Binding Corporate Rules: personal data protection policies which are adhered to by a controller or processor established on the territory of a Member State for transfers or a set of transfers of personal data to a controller or processor in one or more third countries within a group of undertakings or group of enterprises engaged in a joint economic activity.
Principles: All of the fundamental principles in the GDPR are further “translated” into detailed rights for the individual and corresponding obligations for the organisation. Additionally all of the principles are reinforced with the overarching Accountability principle: this means that organisations (Data Controllers) not only must follow each Data Protection principle, but must also be able to prove how they are putting each into practice.
The GDPR does not offer many technical specifications, and organisations are free in the choice of technical or organisational measures they adopt to comply. However, all will have to put in place some sort of audit trail, data tagging or metadata framework to show how personal data is handled in accordance to the principles.
Legality Principle: Personal data must be processed only on the basis of one of the legal grounds specified by the GDPR. In practice, this means that for any personal data element processed, an organisation must be able to indicate on which of the following list of grounds it is processing it:
1. Individual’s own consent.
2. Contract with the individual.
3. Complying with an existing legal obligation.
4. Necessary to protect the vital interests of a person.
5. Necessary for a task in the public interest or in the exercise of public authority.
6. Necessary in the pursuit of the legitimate interest of the organisation or a third party.
Transparency Principle: Any information the data controller (organisation) gives to the data subject (individual) about its data processing practices must be concise, transparent, intelligible and in easily accessible form; must be provided at the latest within one month, in writing. The data controller can only refuse if it can demonstrate that it is not in a position to identify the data subject. If the data controller does not take action on the request, it must inform the data subject at the latest within a month of the reasons for not taking action and of the possibility of lodging a complaint to a supervisory authority and of seeking a judicial remedy. Information shall be free of charge, unless the requests are unfounded, excessive or repetitive, in which case the controller may charge an administrative fee but bears the burden of proving the unfounded or excessive character of the request.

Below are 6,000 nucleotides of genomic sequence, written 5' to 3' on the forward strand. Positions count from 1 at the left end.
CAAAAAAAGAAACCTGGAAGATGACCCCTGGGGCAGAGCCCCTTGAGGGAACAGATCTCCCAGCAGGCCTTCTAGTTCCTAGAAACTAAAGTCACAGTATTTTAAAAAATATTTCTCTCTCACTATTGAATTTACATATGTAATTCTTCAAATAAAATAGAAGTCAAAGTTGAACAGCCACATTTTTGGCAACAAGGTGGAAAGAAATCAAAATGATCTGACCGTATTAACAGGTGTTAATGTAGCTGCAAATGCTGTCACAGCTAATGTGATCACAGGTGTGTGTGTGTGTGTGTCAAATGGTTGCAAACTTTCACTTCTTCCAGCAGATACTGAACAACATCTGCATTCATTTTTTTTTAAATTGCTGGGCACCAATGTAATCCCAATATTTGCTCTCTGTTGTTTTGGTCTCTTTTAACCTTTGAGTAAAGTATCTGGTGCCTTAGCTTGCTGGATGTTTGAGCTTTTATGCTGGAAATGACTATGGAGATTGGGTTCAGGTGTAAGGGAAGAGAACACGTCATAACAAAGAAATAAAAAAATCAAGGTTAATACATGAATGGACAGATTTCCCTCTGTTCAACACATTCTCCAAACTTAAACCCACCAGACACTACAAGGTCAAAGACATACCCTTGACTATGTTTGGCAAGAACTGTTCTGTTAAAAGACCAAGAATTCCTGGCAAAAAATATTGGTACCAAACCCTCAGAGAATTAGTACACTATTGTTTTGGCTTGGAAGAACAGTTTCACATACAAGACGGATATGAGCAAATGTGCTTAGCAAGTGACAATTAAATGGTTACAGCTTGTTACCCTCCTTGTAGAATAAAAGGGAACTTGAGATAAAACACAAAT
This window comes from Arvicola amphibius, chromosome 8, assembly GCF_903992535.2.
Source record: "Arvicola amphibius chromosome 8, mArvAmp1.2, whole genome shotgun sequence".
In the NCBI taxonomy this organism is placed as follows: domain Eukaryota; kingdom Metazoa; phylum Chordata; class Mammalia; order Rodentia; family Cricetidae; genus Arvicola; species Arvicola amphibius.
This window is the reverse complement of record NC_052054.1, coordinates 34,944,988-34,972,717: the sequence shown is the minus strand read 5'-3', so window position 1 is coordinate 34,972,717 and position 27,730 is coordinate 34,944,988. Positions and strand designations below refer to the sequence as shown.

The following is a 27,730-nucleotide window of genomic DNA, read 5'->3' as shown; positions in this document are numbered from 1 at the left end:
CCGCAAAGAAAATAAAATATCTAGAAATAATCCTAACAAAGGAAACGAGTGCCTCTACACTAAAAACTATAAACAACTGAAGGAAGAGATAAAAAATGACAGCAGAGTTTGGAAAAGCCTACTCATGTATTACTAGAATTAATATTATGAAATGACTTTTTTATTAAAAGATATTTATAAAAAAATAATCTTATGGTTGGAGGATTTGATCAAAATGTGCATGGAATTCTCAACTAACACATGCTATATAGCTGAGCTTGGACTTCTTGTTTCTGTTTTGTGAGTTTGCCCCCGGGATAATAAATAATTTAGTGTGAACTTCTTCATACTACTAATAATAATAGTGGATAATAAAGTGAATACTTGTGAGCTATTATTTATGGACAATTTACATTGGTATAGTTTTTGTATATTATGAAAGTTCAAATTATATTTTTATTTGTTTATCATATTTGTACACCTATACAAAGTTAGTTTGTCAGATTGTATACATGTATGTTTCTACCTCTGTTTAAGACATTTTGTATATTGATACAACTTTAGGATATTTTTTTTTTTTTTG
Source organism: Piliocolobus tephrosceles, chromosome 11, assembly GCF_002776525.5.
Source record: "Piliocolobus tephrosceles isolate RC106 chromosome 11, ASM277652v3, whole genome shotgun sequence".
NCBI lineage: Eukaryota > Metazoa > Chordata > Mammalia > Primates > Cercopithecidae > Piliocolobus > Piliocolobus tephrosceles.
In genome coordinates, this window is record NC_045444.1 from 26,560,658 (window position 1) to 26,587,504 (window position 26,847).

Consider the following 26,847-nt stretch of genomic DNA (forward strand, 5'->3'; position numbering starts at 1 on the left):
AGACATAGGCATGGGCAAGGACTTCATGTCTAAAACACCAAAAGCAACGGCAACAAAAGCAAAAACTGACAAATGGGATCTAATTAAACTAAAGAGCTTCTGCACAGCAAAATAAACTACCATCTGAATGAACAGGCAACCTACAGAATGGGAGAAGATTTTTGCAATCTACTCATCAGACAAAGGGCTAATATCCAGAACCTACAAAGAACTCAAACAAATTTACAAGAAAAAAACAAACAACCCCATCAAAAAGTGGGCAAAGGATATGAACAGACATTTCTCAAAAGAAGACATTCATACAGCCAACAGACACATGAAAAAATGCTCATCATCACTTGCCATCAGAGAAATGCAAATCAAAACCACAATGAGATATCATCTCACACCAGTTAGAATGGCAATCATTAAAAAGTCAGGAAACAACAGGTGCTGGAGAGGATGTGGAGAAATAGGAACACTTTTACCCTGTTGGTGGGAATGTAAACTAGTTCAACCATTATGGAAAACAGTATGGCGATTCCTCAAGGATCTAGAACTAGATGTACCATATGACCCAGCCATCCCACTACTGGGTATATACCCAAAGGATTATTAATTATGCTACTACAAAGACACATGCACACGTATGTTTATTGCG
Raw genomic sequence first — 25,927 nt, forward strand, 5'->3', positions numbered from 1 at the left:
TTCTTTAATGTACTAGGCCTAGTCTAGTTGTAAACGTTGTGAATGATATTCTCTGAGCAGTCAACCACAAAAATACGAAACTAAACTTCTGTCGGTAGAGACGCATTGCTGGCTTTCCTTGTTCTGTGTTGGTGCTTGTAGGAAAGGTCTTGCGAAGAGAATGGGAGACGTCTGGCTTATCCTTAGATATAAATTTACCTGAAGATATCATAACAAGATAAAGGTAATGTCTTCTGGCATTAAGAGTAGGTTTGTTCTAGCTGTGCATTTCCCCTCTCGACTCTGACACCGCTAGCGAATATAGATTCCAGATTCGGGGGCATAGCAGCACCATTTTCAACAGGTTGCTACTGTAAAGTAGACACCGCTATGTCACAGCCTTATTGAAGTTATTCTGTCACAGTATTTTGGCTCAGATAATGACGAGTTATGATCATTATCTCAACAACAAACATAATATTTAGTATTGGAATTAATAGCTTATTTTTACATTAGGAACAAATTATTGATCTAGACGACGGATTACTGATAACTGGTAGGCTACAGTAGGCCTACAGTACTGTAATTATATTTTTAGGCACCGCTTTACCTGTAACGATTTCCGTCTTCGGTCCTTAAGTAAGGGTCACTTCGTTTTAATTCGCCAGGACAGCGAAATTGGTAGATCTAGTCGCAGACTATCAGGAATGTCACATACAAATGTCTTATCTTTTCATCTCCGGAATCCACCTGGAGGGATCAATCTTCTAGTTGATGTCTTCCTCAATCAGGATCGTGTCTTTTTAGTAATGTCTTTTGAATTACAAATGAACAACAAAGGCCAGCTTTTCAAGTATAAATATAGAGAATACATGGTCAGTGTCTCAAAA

Fairness Principle: Fairness is achieved when the Data Controller has put in place working procedures for the Data Subject to exercise in an effective manner the following rights:
1. Right of access to the data (to know what data is held about the individual).
2. Right to rectification of the data.
3. Right to erasure of the data (to be forgotten).
4. Right to restriction of processing.
5. Right to data portability (to be given personal data in a structured and commonly used and machine-readable format and transmit such data to another controller).
6. Right to object to the processing of personal data, including profiling.
7. Right not to be subject to a decision based solely on automated processing, including profiling, which produces legal effects or significantly affects him/her.
Purpose Limitation Principle: Personal data must be collected for specified, explicit, legitimate purposes and not further processed in a way incompatible with those purposes. Public interest archiving, scientific, historical, statistical research are deemed to be compatible with the initial purpose.
Minimisation Principle: Personal data must be adequate, relevant and limited to what is necessary in relation to the purposes for which it is processed.
Accuracy Principle: Personal data must be accurate and kept up to date and every reasonable step must be taken to ensure that inaccurate personal data is erased or rectified without delay.
Storage Limitation Principle: Personal data must be kept in a form which permits identification of data subjects for no longer than necessary for the processing purposes. Data may be stored for longer periods only for public interest archiving, scientific, historical or statistical research purposes.
Integrity and Confidentiality Principles: Personal data must be processed using appropriate technical and organisational security measures, including protection against unauthorised or unlawful processing and against accidental loss, destruction or damage.
Accountability Principle: The Controller has responsibility for and must be able to demonstrate compliance with all the principles listed above.